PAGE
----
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As more states loosen mask requirements, how should children be protected?

A MARTINEZ, HOST:

Now, you may have noticed it in your own communities. But the masks are coming off. More states and cities are loosening requirements on masking as omicron cases take a downward slide in pretty much every U.S. state except Maine. The CDC says it's reworking its guidance on masks and may change it as early as next week. Here's Rochelle Walensky, the head of the CDC, addressing reporters at the White House on Wednesday.

(SOUNDBITE OF ARCHIVED RECORDING)

ROCHELLE WALENSKY: We want to give people a break from things like mask-wearing when these metrics are better, and then have the ability to reach for them again should things worsen. If and when we update our guidance, we will communicate that clearly. And it will be based on the data and the science.

MARTINEZ: Still, questions persist, such as, will that include loosening mask restrictions for kids, and should it? Let's ask Dr. Ruth Kanthula, a pediatric infectious disease specialist at MedStar Health in Washington, D.C. Doctor, about a quarter of kids between the ages of 5 to 11 are vaccinated. So do you think masking should remain in place in schools?

RUTH KANTHULA: So my opinion with regards to masking is - really stems from my approach as a pediatric infectious disease doctor. In my practice, I tend to think about things in terms of, like, what is the worst-case scenario? And so that being said, I also want to think about ways to prevent the badness, which in this case would be COVID infections in children who are less than 5. So for my families, I will continue to recommend vaccine - or masking, especially for children who are less than 5 years old, and then for my immunocompromised children that I take care of.

MARTINEZ: Of that number that I mentioned - a quarter of kids between the ages of 5 to 11 - what would that have to be for you to be a little bit more confident about removing masks in schools?

KANTHULA: For me, it would be - have to be higher than 50%...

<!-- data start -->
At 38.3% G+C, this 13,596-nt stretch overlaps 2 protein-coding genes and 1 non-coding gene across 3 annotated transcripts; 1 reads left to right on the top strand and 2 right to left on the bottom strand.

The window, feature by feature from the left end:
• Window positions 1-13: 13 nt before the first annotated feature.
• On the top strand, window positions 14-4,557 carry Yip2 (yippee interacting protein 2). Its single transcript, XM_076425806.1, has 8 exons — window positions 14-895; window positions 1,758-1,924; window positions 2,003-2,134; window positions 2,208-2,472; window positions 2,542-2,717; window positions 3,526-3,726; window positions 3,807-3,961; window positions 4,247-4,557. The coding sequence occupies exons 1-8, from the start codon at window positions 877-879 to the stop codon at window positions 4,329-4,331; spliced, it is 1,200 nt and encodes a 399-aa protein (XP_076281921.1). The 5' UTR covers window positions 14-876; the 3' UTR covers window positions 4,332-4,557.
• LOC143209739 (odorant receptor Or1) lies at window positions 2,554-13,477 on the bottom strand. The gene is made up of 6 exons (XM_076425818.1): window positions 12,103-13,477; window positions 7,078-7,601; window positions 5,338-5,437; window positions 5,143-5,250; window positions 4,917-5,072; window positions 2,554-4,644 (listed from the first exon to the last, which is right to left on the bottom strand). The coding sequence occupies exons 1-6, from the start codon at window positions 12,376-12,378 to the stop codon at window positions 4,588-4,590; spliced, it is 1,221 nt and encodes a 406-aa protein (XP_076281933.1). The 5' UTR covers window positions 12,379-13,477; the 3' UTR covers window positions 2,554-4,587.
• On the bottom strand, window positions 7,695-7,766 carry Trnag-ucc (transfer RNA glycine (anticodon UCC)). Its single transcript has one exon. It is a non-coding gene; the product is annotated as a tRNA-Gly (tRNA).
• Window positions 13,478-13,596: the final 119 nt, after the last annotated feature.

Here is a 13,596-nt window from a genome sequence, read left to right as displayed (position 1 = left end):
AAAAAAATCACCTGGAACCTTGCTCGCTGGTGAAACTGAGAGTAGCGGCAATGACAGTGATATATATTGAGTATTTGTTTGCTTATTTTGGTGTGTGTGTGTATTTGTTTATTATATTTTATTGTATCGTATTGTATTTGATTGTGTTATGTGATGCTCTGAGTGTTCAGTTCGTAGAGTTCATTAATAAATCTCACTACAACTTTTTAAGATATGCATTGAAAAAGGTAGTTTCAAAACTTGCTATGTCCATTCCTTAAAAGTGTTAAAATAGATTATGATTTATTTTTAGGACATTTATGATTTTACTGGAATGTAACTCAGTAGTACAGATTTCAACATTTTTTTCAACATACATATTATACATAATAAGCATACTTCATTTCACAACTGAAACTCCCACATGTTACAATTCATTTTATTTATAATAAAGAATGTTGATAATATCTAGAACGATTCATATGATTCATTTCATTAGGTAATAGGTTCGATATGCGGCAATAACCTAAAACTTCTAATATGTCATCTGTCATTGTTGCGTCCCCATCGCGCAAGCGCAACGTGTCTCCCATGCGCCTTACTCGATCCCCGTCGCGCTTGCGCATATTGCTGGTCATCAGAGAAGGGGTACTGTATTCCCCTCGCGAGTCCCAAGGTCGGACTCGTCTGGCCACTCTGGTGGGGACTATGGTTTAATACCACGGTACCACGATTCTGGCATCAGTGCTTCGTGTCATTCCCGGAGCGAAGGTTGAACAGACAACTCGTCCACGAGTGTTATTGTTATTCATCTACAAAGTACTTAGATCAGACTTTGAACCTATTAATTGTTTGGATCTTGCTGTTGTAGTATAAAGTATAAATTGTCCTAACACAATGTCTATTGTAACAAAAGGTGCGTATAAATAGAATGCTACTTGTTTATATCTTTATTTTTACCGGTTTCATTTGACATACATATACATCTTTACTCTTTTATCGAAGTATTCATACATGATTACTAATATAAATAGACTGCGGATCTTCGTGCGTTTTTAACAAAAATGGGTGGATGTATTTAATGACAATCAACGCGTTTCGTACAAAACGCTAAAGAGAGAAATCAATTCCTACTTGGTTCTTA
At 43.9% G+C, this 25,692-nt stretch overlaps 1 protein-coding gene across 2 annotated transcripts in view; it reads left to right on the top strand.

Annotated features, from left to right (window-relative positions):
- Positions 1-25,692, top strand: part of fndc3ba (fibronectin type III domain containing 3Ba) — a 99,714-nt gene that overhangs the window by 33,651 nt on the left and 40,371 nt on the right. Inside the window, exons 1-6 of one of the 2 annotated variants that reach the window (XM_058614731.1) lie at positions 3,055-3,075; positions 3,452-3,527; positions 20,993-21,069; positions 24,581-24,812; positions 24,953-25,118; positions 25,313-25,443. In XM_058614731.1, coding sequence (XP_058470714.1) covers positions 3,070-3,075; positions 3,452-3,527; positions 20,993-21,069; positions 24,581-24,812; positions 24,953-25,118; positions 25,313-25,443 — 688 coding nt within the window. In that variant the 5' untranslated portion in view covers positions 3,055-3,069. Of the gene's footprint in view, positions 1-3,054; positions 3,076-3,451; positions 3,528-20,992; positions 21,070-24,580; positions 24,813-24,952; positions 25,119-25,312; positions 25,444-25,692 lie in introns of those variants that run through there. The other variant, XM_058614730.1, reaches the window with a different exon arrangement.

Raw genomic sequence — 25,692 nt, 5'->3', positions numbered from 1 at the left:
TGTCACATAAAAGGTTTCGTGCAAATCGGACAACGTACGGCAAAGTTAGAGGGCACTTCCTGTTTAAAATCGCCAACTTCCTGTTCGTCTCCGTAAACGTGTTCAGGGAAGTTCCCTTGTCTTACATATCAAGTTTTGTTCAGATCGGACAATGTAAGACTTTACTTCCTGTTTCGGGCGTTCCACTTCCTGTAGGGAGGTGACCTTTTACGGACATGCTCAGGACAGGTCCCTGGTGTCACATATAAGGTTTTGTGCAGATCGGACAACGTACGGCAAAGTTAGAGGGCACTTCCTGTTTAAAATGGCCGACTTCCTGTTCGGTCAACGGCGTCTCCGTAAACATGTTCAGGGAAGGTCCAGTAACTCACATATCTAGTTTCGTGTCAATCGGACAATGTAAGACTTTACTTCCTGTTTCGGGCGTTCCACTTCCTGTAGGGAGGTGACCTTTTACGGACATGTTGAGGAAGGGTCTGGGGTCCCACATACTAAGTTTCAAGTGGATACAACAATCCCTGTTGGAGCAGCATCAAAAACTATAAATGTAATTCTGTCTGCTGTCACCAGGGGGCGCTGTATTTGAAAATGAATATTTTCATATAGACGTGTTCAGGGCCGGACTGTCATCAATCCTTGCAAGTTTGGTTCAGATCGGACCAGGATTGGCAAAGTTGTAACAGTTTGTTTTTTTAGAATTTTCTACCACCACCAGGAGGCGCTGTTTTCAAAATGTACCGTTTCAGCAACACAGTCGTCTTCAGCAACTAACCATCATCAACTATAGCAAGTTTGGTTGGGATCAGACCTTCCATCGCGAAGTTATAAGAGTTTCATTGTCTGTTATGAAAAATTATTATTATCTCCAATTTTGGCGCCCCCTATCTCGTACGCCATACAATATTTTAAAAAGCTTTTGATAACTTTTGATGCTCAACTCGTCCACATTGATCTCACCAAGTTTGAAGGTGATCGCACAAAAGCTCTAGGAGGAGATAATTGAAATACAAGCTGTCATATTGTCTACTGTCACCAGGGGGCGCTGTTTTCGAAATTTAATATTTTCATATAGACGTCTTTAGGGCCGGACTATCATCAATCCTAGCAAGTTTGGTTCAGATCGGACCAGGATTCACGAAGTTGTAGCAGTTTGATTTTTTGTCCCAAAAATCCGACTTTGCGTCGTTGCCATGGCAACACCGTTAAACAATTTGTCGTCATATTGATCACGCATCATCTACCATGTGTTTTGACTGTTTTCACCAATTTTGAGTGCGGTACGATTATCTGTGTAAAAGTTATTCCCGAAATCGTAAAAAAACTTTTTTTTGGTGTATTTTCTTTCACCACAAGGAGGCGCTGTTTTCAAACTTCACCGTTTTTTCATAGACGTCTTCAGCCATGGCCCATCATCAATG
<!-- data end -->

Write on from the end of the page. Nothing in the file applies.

MARTINEZ: OK.

KANTHULA: ...Probably between - somewhere between 50 and 70%.

MARTINEZ: Fifty or 70%. Now, there's been a ton of pushback against child masking mandates at the state level, especially for the littlest of kids. What about masks for children under the age of 5, those who can't get the vaccine yet? Should those remain in place?

KANTHULA: So I think that children who are aged 2 to 5, because they can't get vaccinated, as you stated, should continue to wear masks in indoor spaces, especially in schools, because that's where they'll most likely encounter people who are not part of their family group.

MARTINEZ: Keeping the mask on their faces, though, (laughter) that's the difficult part, right?

KANTHULA: It's a hard thing to do. The problem is we are still in winter, right? And winter is the time when children have snotty noses, runny noses. And this was even before COVID. Having a cold or sniffles was a common thing. Now we have COVID on top of that, which makes it complicated. So any sniffle or runny nose is COVID until proven otherwise. And it also means that families have to take time off of work to take care of children who are quarantined or in isolation. So there are a lot of factors to think about. If masking can prevent children from having to leave school for quarantine and isolation, then I support it for those children who are 2 to 5.

MARTINEZ: But those kids that are under 5 who haven't been vaccinated are statistically less likely to get really sick if they're infected. So I mean, isn't that a good place to start, Doctor, when we're looking at maybe moving to an endemic stage rather than a pandemic stage of COVID?

KANTHULA: So that is true. So children 2 to 5 are less likely to get serious infections or - from COVID. But things to consider are that in that group, we still have immunocompromised children who have yet to be vaccinated. And they're at risk for serious infections. We also have children who have asthma. We also have children with other comorbidities, such as obesity. The other thing to consider is that with COVID, yes, children get mild infections. But there are still post-infectious complications of COVID that we're still learning about - so for example, long hauler syndrome and multisystem inflammatory syndrome of COVID.

MARTINEZ: One more thing, Doctor. I mean, what would you need to see ultimately, overall, on all of this, in order to really, really feel comfortable recommending that kids can go to school unmasked, kids of all ages?

KANTHULA: So as we talked about earlier, I'd like to see higher vaccine rates above 50, closer to 70, and even higher than that. I would also like to see that the pandemic, it becomes more predictable...

MARTINEZ: OK.

KANTHULA: ...In the sense that what we're seeing - or the predictable cycle - so for example, having surges in the winter and not in the summer. And I don't think that we're there yet.

MARTINEZ: OK. Perfect. That's Dr. Ruth Kanthula, a pediatric infectious disease specialist at MedStar Health in Washington, DC. Doctor, Thanks.

KANTHULA: Thank you. Transcript provided by NPR, Copyright NPR.